“The physics professor is said to have led “Project Amad”, a covert programme that Iran allegedly established in 1989 to carry out research on a potential nuclear bomb.

The project was shut down in 2003, according to the International Atomic Energy Agency, though Israeli Prime Minister Netanyahu said in 2018 that documents obtained by his country showed Fakhrizadeh led a programme that was secretly continuing Project Amad’s work.

In a presentation, Mr Netanyahu urged people to “remember that name”.”

Iranian talking points are again uncritically promoted, along with what the BBC admits is speculation:

“Iran has previously accused Israel of assassinating four other Iranian nuclear scientists between 2010 and 2012.

Analysts have speculated that the latest assassination was not meant to cripple the Iranian nuclear programme but rather to put an end to the prospect of the US rejoining the 2015 Iran nuclear deal when President-elect Joe Biden takes office next year.”

The BBC News website’s fifth written report – by Frank Gardner – appeared on December 1st and its headline now reads ‘Mohsen Fakhrizadeh assassination: How will Iran respond?’.

Also tagged ‘Israel’, it too primarily promotes speculation concerning possible reactions to what is described as a “controversial killing” in a “mysterious attack”.

The article promotes the same video of the Israeli prime minister speaking in 2018 just after stating that:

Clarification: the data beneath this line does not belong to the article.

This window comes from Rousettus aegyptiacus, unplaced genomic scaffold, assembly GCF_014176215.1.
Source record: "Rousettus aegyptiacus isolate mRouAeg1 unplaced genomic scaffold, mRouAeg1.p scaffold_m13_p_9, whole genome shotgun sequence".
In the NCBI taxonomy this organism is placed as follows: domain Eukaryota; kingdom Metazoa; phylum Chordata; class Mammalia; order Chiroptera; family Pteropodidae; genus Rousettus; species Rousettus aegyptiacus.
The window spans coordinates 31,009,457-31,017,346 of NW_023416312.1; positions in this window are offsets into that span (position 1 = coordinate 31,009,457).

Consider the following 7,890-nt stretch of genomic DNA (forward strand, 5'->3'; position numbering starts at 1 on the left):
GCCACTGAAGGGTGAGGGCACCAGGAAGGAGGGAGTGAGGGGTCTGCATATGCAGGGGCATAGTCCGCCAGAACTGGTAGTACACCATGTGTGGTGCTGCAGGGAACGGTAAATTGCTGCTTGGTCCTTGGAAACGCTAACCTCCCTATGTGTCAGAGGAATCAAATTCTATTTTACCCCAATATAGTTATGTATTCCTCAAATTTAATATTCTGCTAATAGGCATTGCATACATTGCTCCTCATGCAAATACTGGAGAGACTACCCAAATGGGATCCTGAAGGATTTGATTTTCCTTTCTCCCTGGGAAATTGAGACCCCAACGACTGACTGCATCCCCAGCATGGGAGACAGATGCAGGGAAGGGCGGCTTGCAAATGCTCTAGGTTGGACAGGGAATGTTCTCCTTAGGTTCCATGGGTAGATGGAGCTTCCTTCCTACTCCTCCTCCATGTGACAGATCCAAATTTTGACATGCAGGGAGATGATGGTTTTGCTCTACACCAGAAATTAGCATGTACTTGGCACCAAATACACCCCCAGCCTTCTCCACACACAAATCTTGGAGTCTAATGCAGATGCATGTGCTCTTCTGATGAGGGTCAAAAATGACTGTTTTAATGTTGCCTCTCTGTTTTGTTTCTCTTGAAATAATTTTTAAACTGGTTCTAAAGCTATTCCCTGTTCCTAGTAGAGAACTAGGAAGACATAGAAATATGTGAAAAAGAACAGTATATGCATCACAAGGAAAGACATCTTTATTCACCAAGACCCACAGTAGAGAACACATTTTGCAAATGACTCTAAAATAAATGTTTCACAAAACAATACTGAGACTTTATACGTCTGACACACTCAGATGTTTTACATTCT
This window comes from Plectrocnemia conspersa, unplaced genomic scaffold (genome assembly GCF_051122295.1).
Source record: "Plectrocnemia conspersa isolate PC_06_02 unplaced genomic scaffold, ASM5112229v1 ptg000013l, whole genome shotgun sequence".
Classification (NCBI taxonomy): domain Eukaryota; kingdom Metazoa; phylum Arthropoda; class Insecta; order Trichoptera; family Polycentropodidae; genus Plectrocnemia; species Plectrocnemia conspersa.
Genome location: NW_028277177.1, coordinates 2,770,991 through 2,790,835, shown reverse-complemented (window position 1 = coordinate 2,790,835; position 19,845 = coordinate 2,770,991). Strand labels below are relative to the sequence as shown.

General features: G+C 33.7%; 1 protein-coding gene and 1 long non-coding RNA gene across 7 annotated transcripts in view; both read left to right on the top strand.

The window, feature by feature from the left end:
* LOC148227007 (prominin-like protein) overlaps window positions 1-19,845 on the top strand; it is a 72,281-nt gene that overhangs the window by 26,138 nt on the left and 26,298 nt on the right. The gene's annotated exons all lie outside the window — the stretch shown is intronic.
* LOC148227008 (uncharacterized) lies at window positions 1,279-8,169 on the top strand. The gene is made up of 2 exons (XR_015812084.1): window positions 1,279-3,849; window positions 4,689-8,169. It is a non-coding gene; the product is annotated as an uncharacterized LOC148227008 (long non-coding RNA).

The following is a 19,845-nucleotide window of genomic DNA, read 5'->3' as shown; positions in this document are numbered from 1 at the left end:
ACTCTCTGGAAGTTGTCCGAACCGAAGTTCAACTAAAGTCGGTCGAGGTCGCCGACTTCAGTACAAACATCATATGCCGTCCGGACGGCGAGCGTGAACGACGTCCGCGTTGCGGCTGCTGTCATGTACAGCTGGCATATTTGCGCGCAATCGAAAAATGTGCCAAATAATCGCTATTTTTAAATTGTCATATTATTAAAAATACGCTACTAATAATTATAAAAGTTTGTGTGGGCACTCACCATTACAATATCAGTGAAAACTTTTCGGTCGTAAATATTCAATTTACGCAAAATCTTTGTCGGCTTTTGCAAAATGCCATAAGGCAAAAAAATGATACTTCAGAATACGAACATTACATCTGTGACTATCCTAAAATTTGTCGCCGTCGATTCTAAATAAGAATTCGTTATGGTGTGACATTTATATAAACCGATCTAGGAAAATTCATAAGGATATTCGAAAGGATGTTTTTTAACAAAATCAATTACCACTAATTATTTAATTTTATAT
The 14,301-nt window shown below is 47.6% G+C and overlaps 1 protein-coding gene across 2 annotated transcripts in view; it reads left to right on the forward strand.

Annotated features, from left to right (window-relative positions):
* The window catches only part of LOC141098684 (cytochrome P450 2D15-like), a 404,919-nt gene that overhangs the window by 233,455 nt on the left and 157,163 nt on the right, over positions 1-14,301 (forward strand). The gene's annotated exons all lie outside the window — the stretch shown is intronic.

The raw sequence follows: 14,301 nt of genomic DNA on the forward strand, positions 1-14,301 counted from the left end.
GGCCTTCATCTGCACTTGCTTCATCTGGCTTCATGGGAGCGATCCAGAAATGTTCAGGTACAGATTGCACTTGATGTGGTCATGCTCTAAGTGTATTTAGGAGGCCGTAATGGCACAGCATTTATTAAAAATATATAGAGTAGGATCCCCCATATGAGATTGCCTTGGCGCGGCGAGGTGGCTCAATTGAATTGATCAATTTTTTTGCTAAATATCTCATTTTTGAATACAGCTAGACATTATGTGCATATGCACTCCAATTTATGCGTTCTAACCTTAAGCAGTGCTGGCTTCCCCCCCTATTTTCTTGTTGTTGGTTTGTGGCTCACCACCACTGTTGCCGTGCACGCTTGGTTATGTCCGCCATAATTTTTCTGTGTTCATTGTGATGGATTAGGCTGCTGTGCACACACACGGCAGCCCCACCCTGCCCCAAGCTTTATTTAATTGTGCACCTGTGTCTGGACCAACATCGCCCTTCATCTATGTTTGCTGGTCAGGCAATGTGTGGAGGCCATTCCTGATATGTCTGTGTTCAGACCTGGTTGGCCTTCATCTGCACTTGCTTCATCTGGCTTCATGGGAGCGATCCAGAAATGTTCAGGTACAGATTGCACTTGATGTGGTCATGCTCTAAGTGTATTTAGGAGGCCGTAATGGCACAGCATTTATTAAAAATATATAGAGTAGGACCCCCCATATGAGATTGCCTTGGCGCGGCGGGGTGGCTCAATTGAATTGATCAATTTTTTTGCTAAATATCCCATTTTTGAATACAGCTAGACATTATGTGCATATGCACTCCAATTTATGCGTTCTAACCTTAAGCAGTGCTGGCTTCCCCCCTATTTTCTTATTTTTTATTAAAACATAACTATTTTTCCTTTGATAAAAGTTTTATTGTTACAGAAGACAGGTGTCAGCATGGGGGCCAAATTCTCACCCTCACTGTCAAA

“…Iran’s ally Hezbollah was blamed for a suicide bomb attack on a bus full of Israeli tourists in Bulgaria in 2012.” [emphasis added]

In fact a Bulgarian court convicted two people of that attack, with the Chief Prosecutor noting that evidence “showed Hezbollah provided financial and logistical backing for the attack”.

Gardner also downplays Iran’s responsibility for previous attacks:

“Years earlier, Hezbollah and Iran were blamed for deadly attacks on Israeli interests in Argentina.” [emphasis added]

Gardner states:

“Mr Fakhrizadeh was not only a leading nuclear scientist, he had a senior role within the defence establishment, as evidenced by the number of military figures at his funeral.”

Once again BBC audiences were not informed of Fakhrizadeh’s position as a senior officer in the IRGC in this article.

As we see only one of the BBC’s five reports on the topic bothered to mention that Fakhrizadeh was a senior officer in the Iranian Revolutionary Guards Corps which is designated as a terrorist organisation by the US, Saudi Arabia and Bahrain and sanctioned by the EU. While BBC audiences were not provided with the full picture concerning Fakhrizadeh’s more recent activities, Iranian talking points concerning its supposedly ‘peaceful’ nuclear programme were uncritically repeated, along with the regime’s claims concerning as yet completely unevidenced Israeli responsibility for the assassination and assorted unsupported speculations concerning motive.